This is the time of year when the garden goes from green with a few splashes of color, to color everywhere. Dayliliy season is at its peak. This photo is taken the top of the hill to the west of the gardens. Where I was standing is about 200 feet above the barn (rusting roof in the picture), though it is hard to tell in the picture. The daylily beds continue off the the left for quite awhile, but it is impossible to get them all in the same shot, and no photograph will do justice to the riot of color present. It's one of those things where you just have to be there. And no matter how much I like this view, my day always includes a walk through all of the daylilies sometime during the day to take pictures and just enjoy them. I don't rush and it usually takes me about an hour. On sunny days I walk early in the morning before the heat and sun fade the flowers. On cool or cloudy days I often wait until late afternoon when I don't feel the press of other things to do and can truly take my time and just enjoy the garden.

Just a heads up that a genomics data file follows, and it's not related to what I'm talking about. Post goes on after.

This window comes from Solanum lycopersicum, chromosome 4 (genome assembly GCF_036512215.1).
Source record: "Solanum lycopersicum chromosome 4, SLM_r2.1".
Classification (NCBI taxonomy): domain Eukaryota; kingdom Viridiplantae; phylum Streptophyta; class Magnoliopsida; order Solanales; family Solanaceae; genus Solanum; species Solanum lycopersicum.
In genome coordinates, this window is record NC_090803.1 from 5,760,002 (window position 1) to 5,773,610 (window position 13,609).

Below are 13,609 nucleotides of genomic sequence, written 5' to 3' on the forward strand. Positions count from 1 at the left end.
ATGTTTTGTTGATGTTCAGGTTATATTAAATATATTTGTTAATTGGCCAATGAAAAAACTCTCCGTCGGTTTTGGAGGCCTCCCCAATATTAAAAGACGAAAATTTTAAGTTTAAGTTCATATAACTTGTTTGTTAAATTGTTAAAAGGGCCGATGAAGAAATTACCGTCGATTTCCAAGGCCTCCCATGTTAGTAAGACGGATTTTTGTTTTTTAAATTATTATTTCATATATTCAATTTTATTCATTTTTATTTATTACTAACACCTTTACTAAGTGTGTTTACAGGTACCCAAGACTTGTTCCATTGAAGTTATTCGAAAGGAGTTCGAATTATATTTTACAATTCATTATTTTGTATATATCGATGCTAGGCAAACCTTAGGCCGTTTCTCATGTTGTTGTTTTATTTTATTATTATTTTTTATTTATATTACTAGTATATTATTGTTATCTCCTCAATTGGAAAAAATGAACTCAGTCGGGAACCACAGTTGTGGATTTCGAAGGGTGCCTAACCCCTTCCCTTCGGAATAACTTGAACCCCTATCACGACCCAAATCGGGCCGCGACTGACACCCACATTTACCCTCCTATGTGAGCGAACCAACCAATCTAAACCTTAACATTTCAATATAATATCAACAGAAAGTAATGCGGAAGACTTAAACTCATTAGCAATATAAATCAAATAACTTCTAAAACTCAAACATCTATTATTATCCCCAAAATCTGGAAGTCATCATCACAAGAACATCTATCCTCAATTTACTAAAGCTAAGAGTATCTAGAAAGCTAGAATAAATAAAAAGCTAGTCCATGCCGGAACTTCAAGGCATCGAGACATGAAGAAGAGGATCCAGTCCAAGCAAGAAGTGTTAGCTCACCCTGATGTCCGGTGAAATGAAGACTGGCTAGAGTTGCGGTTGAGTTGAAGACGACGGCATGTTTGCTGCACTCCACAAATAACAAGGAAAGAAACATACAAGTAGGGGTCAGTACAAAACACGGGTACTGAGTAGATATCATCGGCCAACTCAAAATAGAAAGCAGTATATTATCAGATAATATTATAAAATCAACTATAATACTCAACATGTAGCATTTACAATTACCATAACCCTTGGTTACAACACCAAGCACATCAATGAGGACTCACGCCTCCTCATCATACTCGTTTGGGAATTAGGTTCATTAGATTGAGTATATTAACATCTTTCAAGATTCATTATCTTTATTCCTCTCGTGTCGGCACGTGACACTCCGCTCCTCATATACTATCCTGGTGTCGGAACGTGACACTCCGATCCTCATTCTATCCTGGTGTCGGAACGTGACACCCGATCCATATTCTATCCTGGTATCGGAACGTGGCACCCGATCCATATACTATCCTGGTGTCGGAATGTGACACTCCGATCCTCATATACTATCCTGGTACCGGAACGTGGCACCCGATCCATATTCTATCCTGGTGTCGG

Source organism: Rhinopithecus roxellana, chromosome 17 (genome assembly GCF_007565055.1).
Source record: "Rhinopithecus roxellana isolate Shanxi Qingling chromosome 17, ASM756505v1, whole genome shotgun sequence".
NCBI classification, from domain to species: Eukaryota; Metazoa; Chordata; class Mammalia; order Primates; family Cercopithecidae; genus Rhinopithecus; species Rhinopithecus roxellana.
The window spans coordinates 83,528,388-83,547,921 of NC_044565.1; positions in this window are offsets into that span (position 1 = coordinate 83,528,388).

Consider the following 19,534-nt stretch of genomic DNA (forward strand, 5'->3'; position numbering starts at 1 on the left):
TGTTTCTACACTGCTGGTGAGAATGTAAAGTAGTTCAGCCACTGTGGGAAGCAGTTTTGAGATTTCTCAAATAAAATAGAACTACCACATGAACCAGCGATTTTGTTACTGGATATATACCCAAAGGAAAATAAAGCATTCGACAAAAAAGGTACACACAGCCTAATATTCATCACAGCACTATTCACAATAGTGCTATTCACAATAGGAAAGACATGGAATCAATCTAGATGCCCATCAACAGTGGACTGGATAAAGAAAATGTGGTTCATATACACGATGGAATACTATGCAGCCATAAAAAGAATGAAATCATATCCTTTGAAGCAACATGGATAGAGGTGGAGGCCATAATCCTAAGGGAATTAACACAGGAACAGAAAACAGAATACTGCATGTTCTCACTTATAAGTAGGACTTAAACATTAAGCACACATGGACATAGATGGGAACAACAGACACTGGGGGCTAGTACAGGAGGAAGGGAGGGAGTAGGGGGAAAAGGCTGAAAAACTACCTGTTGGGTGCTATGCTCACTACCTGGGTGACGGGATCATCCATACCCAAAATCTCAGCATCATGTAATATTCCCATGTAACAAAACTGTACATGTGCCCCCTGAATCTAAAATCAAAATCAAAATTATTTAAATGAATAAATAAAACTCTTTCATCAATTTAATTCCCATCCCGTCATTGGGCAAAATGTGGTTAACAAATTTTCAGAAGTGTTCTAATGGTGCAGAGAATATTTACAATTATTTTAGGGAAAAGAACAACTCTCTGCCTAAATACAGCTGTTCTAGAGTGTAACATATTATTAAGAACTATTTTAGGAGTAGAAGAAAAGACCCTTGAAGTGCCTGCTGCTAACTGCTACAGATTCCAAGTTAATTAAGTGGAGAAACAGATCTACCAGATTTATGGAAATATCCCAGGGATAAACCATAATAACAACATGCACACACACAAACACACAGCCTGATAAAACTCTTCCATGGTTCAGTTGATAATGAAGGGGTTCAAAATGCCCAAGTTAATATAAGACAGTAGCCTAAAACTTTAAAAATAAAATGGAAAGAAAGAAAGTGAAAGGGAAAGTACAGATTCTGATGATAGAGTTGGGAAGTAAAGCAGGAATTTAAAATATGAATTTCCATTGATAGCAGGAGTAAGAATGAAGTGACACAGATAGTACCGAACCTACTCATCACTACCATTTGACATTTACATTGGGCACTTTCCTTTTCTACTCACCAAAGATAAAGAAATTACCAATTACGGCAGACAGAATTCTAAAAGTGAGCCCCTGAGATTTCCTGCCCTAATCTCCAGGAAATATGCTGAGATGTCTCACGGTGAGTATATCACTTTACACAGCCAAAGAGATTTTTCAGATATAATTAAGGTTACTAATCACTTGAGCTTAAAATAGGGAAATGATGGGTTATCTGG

In addition to taking pictures, I usually carry a large, flat bottomed basket into which I put daylily blossoms. One of the nice things about daylilies is that their bloom last one day whether they are on the plant or off, so I pick just the blooms and leave the scapes with the buds remain on the plants. The blooms then get put on my kitchen windowsill where I can enjoy them when I am cooking and washing dishes - or if I get carried away and pick too many, they might find their way to almost any place I can enjoy them for the day. A note if you do this - be sure to add them to the compost pile in the evening before you head off to bed, because no matter how good they still look and how hard it is to trash what look like perfectly good flowers, by morning they will be no more than limp puddles of used-to-be flowers and will be just a mess to clean up. Better to remember them in all of their beauty and to wake up to dead, mushy blooms.